Marinas across America are opening their doors to the public for one day to showcase their role as family friendly gateways to boating and fishing and to highlight the responsibilities they take on in protecting the environment. National Marina Day events in Florida:
- Activities at Camachee Cove Yacht Harbor in St. Augustine include a blindfolded dingy race, pirate invasion and a homemade sailboat race. Events start around lunchtime on Saturday.
- Fernandina Harbor Marina in Fernandina Beach will host an open house from 10 a.m. until 2 p.m. Activities include a dockside boat show and their official designation ceremony for the Florida Clean Marina Program at 12 p.m.
- Fishermen’s Village Yacht Basin in Punta Gorda, another Florida Clean Marina, is hosting 10 different boat clubs, offering free weekend dockage for the event and small boat sailing races.
Hot, cold, boiled, frozen or steamed, fresh water tops our must-have list. On average, Floridians use 6.7 billion gallons of fresh water daily. Each day we also produce billions of gallons of wastewater (showers, laundry, dishwashing and such), which we could just as well use again, particularly since our state is drought prone.
Fortunately, Florida is one of the most water-efficient states in the nation, with more than 420 reuse systems. According to DEP’s Reuse Inventory, in 2010 reclaimed water was used to irrigate 281,781 residences, 525 golf courses, 877 parks and 324 schools. More than 10,000 acres of citrus crops (mostly in central and southwest Florida) are irrigated with reclaimed water.
Reusing water helps ensure that our Florida faucets continue to flow with fresh, clean water used for drinking, cooking, showering and washing the dishes. Besides, irrigation with reclaimed water costs less than fresh tap water. Another plus – reclaiming water instead of disposing of it in waterways helps protect water quality in bays and rivers.
Contact your utility company or water management district to find out if reclaimed water is available in your area. If reclaimed water is not available, contact your local elected officials, city planners or water management district to learn about plans for water reuse.
The more water we reuse, the more we’ll have on tap for quenching our thirst, icing tea, steaming veggies and boiling shrimp.
For the tenth year, the Florida Department of Environmental Protection’s Office of Environmental Education hosted Earth Day at the Capitol in Tallahassee. Area students who attended the event learned about our environment and some easy ways to protect it. At the Easy As One station, students learned how to pack a waste-free lunch and other easy actions kids can take to protect air and water quality, conserve water and reduce waste.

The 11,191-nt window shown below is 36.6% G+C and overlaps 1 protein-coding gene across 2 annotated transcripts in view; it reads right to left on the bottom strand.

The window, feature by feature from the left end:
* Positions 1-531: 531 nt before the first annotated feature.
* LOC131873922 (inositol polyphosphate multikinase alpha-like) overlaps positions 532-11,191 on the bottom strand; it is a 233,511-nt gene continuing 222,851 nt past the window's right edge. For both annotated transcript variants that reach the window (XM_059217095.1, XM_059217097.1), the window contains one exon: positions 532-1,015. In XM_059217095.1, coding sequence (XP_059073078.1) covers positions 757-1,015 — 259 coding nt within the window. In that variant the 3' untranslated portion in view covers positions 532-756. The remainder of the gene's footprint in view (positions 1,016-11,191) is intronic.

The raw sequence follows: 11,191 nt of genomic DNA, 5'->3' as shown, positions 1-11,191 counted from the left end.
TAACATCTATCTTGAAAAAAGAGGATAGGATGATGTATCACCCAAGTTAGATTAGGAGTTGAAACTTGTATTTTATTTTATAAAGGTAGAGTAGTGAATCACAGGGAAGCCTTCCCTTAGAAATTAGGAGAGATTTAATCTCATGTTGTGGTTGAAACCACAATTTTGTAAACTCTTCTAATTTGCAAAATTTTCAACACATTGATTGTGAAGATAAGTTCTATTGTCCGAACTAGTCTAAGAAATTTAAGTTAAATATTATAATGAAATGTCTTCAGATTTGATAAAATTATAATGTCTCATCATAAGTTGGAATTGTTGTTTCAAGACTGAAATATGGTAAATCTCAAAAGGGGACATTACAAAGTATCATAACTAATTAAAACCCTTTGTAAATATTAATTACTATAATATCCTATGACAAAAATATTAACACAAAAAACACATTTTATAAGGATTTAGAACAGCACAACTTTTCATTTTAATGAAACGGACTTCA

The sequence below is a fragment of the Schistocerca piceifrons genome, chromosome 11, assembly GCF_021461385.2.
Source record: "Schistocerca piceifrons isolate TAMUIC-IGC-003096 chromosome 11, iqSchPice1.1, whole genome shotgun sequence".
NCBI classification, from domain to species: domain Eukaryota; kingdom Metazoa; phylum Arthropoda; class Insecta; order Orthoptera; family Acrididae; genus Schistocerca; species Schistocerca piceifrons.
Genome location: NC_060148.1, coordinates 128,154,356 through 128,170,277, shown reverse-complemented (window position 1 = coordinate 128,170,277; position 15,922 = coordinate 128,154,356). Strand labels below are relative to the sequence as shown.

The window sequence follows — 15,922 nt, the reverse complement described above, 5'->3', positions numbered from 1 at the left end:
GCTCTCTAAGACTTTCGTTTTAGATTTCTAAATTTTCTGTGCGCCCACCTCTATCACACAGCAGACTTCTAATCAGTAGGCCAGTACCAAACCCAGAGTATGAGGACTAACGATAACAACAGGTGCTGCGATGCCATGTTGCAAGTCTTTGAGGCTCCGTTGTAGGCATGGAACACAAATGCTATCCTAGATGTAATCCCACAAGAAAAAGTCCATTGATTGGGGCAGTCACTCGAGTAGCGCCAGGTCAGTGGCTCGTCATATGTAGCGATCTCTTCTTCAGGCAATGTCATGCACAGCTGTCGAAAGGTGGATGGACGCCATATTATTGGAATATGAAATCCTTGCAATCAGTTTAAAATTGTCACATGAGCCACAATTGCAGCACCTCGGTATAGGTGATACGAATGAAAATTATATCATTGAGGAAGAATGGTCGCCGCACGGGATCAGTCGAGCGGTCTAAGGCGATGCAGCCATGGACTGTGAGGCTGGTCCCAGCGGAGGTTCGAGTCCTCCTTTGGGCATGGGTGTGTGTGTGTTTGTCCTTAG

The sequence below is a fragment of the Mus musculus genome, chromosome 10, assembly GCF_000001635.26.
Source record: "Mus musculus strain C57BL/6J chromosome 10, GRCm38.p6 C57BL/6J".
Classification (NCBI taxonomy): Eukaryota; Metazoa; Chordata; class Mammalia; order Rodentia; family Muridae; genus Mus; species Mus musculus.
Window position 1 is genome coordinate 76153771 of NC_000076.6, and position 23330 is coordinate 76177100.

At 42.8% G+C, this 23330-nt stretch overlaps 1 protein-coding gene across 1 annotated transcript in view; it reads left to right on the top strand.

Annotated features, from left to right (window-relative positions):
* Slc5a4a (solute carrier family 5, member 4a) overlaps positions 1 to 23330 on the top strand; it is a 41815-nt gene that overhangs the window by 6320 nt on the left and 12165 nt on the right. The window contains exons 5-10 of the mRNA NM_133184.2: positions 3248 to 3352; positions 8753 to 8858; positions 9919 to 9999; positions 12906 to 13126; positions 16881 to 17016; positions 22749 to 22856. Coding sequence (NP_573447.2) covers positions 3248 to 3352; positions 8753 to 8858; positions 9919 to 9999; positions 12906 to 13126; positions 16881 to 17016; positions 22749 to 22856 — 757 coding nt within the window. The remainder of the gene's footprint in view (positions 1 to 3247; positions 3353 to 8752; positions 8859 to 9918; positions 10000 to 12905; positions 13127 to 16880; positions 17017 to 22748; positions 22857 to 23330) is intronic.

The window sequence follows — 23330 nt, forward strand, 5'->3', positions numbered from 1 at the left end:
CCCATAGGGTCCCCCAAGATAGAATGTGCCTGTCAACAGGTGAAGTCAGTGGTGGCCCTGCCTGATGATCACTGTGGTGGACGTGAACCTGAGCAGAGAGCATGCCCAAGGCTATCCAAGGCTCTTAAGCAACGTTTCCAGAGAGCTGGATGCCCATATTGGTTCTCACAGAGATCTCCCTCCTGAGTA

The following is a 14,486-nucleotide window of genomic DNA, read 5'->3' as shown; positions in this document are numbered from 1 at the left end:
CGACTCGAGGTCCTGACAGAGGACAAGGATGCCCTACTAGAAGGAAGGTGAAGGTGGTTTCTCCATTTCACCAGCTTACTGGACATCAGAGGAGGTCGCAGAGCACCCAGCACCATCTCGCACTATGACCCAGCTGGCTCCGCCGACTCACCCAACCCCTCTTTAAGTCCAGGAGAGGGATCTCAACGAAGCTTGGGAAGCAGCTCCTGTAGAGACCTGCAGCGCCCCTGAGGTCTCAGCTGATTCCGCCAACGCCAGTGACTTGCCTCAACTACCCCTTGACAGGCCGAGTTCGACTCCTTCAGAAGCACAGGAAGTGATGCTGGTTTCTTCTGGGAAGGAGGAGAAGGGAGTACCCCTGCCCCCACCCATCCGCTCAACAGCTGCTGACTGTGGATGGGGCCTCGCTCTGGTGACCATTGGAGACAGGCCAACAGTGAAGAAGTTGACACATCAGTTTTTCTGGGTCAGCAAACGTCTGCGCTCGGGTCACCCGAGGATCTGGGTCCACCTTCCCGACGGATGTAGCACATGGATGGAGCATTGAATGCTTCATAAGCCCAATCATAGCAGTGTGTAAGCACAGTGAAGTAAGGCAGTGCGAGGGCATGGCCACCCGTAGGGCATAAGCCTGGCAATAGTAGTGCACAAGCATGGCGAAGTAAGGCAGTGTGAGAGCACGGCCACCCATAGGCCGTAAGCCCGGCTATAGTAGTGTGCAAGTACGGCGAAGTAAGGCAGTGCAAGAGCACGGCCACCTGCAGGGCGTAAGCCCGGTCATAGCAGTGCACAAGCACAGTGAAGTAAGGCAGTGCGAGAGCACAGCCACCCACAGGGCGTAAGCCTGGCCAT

More than 200 students pledged to adopt one more habit to help protect the environment. Among the pledges: watch less TV; take shorter showers; tell parents about leaky faucets; plant a garden; plant a tree; pack a waste-free lunch; reuse or recycle plastic bags.
Learn more easy actions for kids that help protect the environment – on Earth Day and every day.
I don’t trust numbers. I spent the whole fourth grade learning that division and multiplication are totally opposite operations only to discover that 10 x 1 = 10 and
10 ÷1 = 10. And zero throws all kinds of kinks in an equation. My checkbook never balances and I can’t figure out what percent daily value of nutrients I get from a cup of coffee. But even a mathphobe can find the positive in some numbers. The number of items collected through Easy As One events is one such number.
On Earth Day 2010, DEP launched Easy As One, a public awareness initiative to encourage citizens to adopt more sustainable habits that protect our air and water quality, conserve water and reduce waste. As of today, we’ve diverted tons of paper and electronics, beaucoup cell phones and chargers and truck loads of plastic bags, meds and ammunition from landfills.
Item Collected Amount Collected
Paper 73,400 pounds
Plastic retail bags 40,980
Cell phones 1,311
Cell phone chargers 1,512
Meds 33,100 bottles + 1,113 pounds + 383,483 pills
Ammunition 645 pounds
Electronics 74,232 pounds
Easy As One will continue to host events throughout the year and we hope you will continue your green efforts and expand your repertoire of easy actions that reduce waste, conserve water and protect air and water quality. Thank you to those who brought items we were collecting to our events. One simple action, like participating in Easy As One events, has lead to extraordinary results.